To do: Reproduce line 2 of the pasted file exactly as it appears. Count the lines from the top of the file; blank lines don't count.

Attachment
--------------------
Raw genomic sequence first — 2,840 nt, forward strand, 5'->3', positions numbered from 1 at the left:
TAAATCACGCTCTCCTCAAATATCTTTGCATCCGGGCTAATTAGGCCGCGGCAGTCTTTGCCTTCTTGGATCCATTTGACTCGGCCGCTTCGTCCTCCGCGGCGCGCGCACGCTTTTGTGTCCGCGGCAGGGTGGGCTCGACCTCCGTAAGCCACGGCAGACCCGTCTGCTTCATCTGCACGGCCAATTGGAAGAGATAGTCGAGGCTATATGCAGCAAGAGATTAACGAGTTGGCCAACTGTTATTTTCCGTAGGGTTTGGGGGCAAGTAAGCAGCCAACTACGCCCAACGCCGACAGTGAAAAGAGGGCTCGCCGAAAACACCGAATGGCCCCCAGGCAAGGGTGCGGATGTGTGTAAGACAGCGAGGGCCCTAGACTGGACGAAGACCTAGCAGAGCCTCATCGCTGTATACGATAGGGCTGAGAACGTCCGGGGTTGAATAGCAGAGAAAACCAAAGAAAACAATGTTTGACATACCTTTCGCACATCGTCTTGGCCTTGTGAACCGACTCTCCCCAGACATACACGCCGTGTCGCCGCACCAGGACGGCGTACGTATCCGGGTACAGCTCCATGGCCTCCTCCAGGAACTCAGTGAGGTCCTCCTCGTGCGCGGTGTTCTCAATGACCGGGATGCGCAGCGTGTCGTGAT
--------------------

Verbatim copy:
TAAATCACGCTCTCCTCAAATATCTTTGCATCCGGGCTAATTAGGCCGCGGCAGTCTTTGCCTTCTTGGATCCATTTGACTCGGCCGCTTCGTCCTCCGCGGCGCGCGCACGCTTTTGTGTCCGCGGCAGGGTGGGCTCGACCTCCGTAAGCCACGGCAGACCCGTCTGCTTCATCTGCACGGCCAATTGGAAGAGATAGTCGAGGCTATATGCAGCAAGAGATTAACGAGTTGGCCAACTGTTATTTTCCGTAGGGTTTGGGGGCAAGTAAGCAGCCAACTACGCCCAACGCCGACAGTGAAAAGAGGGCTCGCCGAAAACACCGAATGGCCCCCAGGCAAGGGTGCGGATGTGTGTAAGACAGCGAGGGCCCTAGACTGGACGAAGACCTAGCAGAGCCTCATCGCTGTATACGATAGGGCTGAGAACGTCCGGGGTTGAATAGCAGAGAAAACCAAAGAAAACAATGTTTGACATACCTTTCGCACATCGTCTTGGCCTTGTGAACCGACTCTCCCCAGACATACACGCCGTGTCGCCGCACCAGGACGGCGTACGTATCCGGGTACAGCTCCATGGCCTCCTCCAGGAACTCAGTGAGGTCCTCCTCGTGCGCGGTGTTCTCAATGACCGGGATGCGCAGCGTGTCGTGAT